Many youth often make the jump from a passive supporter and sympathizer of terrorists to active supporter actually engaging in terrorist acts through the internet. The internet can instruct future terrorists how to build bombs, join an organization, fund terrorism, and share information. In many ways the internet serves as a virtual training camp.
Much like the way non-terrorists use social media, the internet has “become a virtual ‘echo chamber’ — acting as a radicalization accelerant," according to a United States Senate Committee.
The Department of Homeland Security has cited three ways that young people find sites to become radicalized: browsing for entertainment; searching for a community to belong to; and looking for information related to heritage, traditions, or ideologies associated with a particular radical group.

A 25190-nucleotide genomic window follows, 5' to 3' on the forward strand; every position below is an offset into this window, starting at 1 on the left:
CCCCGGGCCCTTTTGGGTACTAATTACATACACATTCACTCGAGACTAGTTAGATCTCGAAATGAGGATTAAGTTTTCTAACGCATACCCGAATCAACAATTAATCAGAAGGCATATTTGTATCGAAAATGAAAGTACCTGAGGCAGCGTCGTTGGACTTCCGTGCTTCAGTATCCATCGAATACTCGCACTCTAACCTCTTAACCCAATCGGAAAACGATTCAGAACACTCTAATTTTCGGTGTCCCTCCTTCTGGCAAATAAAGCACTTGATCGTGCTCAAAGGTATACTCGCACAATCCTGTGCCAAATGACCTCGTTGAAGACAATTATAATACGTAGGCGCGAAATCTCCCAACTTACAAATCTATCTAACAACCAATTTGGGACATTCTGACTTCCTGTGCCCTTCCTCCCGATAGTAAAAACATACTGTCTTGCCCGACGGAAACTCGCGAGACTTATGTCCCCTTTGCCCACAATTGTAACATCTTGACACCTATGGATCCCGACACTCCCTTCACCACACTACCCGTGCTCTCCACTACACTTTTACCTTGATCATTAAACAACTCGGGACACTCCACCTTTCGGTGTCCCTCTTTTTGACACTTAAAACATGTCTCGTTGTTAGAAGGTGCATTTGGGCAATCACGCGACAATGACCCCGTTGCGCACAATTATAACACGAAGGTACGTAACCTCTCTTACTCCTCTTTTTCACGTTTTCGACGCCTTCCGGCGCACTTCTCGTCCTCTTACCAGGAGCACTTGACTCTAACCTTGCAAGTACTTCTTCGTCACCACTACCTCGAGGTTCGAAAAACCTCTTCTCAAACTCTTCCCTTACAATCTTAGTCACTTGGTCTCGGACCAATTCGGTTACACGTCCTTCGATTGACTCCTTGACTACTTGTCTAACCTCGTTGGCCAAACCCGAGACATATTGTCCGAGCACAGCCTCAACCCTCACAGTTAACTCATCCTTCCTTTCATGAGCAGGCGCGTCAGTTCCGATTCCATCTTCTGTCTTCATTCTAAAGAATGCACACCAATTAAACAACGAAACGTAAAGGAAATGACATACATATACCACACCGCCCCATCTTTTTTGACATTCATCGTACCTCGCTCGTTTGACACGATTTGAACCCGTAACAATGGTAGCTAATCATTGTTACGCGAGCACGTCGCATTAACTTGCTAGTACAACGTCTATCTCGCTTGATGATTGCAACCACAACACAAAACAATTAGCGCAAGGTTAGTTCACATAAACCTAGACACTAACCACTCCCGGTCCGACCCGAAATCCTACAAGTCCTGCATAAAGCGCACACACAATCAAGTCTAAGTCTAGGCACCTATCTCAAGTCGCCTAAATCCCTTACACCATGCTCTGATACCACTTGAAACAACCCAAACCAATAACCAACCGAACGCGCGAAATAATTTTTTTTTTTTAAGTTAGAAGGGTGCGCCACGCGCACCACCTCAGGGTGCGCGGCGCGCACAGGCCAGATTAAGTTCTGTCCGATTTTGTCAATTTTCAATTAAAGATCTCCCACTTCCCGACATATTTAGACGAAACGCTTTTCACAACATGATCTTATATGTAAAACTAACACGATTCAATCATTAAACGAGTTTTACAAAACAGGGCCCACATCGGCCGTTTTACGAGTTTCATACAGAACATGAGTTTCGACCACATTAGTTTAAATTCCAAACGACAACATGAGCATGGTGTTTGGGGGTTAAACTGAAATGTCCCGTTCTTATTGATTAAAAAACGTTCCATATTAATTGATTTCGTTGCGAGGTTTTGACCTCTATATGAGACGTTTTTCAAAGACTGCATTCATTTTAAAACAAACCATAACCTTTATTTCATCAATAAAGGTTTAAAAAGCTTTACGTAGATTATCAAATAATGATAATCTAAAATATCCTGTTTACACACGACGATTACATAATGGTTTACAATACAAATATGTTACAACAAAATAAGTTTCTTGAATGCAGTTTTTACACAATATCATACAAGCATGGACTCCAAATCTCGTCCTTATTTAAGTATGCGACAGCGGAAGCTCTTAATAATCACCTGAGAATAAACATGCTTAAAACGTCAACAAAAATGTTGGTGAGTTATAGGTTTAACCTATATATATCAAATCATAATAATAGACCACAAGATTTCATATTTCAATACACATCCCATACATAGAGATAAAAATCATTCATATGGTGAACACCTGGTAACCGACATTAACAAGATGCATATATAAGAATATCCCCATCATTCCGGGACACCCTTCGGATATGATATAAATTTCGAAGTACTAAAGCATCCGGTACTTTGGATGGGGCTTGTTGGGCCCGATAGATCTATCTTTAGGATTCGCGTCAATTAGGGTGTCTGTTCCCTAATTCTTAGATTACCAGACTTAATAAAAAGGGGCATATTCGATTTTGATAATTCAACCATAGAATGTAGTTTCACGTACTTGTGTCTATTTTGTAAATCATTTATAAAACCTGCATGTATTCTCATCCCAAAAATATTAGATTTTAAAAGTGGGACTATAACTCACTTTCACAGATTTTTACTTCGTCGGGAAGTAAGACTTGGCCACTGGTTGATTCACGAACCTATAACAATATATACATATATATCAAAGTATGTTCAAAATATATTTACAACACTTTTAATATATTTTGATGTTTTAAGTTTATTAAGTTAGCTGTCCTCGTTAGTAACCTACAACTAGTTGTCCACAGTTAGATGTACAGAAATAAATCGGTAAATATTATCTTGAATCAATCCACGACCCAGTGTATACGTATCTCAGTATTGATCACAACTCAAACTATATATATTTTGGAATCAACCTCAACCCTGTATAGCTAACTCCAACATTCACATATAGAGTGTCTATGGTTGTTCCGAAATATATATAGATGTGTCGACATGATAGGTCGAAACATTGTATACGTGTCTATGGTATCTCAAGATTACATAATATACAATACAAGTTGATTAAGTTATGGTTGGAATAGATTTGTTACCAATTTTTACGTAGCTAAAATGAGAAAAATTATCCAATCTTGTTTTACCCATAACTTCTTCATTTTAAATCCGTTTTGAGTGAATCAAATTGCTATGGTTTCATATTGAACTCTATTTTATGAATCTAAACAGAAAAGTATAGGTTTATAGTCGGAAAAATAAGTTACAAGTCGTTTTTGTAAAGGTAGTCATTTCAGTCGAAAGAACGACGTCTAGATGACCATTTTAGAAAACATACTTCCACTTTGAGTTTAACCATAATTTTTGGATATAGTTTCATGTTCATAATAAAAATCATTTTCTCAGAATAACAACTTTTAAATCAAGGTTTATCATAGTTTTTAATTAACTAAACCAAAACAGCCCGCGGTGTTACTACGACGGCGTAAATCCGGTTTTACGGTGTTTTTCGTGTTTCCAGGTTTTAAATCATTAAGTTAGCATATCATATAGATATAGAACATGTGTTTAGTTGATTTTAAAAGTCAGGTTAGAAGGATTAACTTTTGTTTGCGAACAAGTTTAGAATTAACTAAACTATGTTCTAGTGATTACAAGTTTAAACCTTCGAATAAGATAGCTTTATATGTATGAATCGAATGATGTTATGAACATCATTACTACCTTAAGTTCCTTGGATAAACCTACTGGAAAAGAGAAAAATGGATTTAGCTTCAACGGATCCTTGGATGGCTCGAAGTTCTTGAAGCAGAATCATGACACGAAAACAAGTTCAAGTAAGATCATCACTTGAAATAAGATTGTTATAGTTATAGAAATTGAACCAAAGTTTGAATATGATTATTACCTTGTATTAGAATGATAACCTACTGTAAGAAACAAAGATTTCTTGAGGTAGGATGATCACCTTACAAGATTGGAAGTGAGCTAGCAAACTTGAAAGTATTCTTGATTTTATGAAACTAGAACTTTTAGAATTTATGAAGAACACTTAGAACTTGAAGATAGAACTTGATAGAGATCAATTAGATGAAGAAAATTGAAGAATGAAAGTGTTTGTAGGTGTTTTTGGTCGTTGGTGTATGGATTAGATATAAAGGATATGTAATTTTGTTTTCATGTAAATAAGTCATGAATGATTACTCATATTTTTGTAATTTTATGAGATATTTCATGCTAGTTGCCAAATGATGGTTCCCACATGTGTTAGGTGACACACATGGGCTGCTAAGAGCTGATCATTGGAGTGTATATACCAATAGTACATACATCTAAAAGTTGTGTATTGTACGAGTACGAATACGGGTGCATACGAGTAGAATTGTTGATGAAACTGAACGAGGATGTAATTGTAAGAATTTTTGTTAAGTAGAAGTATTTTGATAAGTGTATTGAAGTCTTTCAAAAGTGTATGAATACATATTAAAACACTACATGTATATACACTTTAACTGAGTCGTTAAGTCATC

A relevant case study of this is the example of American Colleen LaRose, although not a youth, better known as "Jihad Jane." LaRose found herself going through a tough time. After attempting to kill herself, she converted to Islam. Using the internet, she went from a passive supporter of terrorism to and active supporter, and she was enlisted by an al-Qaeda operative to fly to Sweden and kill the author of a cartoon depicting the Prophet Muhammad's head on a dog. She was arrested when caught by the FBI in 2009.